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What would it take to bring back Greg Holland?

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How much money should the Royals offer?

Minnesota Twins v Kansas City Royals Photo by Jamie Squire/Getty Images

The Royals had prided themselves on their bullpen the last few seasons, and while last year they were still near the top of the league in reliever ERA, they did regress a bit from their dominating 2015 performance. The bullpen could be shaken up next year with Luke Hochevar likely facing free agency, Wade Davis possibly getting traded, and Matt Strahm potentially moving to the rotation. That, plus the disappointment of Joakim Soria, caused Dayton Moore to say at the end of the season that the club would like more bullpen depth.

"We’ve got to do better there, of course. It’s an area where we definitely have to focus on."

One potential option raised by beat writer Rustin Dodd this week is former Royals All-Star closer Greg Holland. Holland was non-tendered by the Royals after Tommy John surgery, which required him to miss the entire 2016 season. He is a free agent eligible to sign with anyone, and the Royals have expressed a desire to bring him back into the fold.

"Greg Holland is one of the very best and most talented relief pitchers that I’ve been around," Moore said last week. "The success of our bullpen is a direct correlation to his toughness and his competitive spirit. So we admire him as a person and a pitcher."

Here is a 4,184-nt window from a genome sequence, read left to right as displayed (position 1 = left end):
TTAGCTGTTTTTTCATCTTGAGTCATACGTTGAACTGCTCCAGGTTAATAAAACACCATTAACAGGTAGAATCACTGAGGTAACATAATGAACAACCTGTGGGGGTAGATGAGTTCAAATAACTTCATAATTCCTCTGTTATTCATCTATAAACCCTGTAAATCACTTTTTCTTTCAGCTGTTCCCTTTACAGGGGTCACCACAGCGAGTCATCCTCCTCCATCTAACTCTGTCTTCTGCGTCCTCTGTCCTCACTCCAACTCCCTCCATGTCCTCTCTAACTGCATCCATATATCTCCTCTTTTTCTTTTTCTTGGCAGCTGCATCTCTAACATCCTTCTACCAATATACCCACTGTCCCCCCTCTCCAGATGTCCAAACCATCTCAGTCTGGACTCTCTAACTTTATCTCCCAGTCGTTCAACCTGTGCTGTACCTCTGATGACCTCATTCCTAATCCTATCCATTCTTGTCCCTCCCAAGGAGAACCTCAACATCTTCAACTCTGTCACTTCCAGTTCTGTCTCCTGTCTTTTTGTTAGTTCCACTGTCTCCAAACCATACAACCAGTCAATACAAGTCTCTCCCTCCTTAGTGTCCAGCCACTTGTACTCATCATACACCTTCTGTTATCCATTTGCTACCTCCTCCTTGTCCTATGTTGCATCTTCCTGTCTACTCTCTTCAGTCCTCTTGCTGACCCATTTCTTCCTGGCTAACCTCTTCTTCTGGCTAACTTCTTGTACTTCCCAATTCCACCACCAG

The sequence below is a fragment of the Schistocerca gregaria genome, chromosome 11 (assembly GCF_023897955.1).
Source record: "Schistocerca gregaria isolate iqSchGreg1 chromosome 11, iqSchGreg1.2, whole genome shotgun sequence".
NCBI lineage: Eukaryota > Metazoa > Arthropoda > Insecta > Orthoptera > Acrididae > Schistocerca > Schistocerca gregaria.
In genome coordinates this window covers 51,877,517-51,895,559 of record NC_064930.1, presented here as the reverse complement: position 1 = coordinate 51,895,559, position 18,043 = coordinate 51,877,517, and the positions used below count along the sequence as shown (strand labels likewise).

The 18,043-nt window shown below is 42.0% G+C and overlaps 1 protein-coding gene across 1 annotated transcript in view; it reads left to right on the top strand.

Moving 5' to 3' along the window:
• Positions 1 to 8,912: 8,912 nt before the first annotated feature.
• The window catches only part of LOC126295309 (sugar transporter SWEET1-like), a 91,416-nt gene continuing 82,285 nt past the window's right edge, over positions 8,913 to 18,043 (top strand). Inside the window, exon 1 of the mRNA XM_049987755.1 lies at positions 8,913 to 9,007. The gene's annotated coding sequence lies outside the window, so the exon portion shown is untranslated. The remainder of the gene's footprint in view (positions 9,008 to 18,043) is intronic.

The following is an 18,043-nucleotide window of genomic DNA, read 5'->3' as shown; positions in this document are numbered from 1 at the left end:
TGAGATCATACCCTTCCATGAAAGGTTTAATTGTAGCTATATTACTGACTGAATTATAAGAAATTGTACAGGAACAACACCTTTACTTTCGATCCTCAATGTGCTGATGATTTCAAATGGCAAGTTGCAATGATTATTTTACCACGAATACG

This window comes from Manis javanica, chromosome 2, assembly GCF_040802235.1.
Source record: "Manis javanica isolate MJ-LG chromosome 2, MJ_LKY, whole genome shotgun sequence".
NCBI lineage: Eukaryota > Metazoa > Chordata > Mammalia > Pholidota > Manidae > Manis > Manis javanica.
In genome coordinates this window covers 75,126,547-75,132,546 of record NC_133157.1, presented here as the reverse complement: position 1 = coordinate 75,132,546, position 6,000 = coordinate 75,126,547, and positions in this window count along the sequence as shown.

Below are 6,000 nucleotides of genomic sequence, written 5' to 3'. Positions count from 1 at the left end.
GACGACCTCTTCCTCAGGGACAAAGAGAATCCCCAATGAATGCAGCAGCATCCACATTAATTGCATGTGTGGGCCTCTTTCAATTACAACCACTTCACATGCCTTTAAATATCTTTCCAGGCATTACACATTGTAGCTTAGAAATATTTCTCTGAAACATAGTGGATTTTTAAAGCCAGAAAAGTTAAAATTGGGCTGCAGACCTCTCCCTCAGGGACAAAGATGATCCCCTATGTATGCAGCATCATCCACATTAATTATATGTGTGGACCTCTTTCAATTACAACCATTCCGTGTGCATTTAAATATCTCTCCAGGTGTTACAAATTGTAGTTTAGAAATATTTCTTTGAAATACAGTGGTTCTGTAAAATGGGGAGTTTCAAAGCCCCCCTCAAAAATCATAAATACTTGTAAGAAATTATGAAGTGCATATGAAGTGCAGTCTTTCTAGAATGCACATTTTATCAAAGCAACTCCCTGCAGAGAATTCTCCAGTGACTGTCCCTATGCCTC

Of course, it all depends on money. Greg Holland, when healthy, is an elite closer. But he is coming off a very risky injury of his ulnar collateral ligament. The track record of pitchers returning as reasonably healthy in the year after Tommy John surgery is only about 67%. And pitchers that do return have a drop off in velocity and performance. Betting on Holland to return as the same old guy is a gamble. How much have similar players commanded on the free agent market?

Using this terrific Tommy John surgery database, I took a look at some recent elite-level closers fared on the free agent market soon after having Tommy John surgery. Below is the date of surgery, the performance of the reliever over the three seasons prior to surgery, and the deal they signed following surgery.

Pitcher Surgery date Age ERA+ SV IP K/9 Contract Date signed
Greg Holland 10/2/2015 29 208 125 174.0 12.5 ? ?
Brian Wilson 4/19/2012 30 158 122 202.0 10.2 2 years, $18.5M* 12/7/2013
Joakim Soria 4/2/2012 28 159 101 179.0 10.1 2 years, $8M 12/4/2012
Joe Nathan 3/26/2010 35 243 123 208.0 10.4 2 years, $14.5M 11/21/2011
Octavio Dotel 6/6/2005 32 167 46 269.2 11.2 1 year, $2M 1/4/2006
Bob Wickman 12/9/2002 33 148 82 174.2 8.1 1 year, $2.75M 11/24/2004

*-Wilson actually signed a $1 million deal with the Dodgers for the remainder of the season in June of 2013.

Bob Wickman was a bit of a late bloomer, but he was a solid closer in the his 30s until he injured his elbow in the middle of the 2002 season. He got Tommy John surgery that winter and missed all of 2003 and some of 2004. Wickman was 36 with a repaired elbow, so the only contract he could get was a one-year $2.75 million offer to return to the Indians which he accepted. He led the league in saves that year with a 171 ERA+, making it a terrific deal.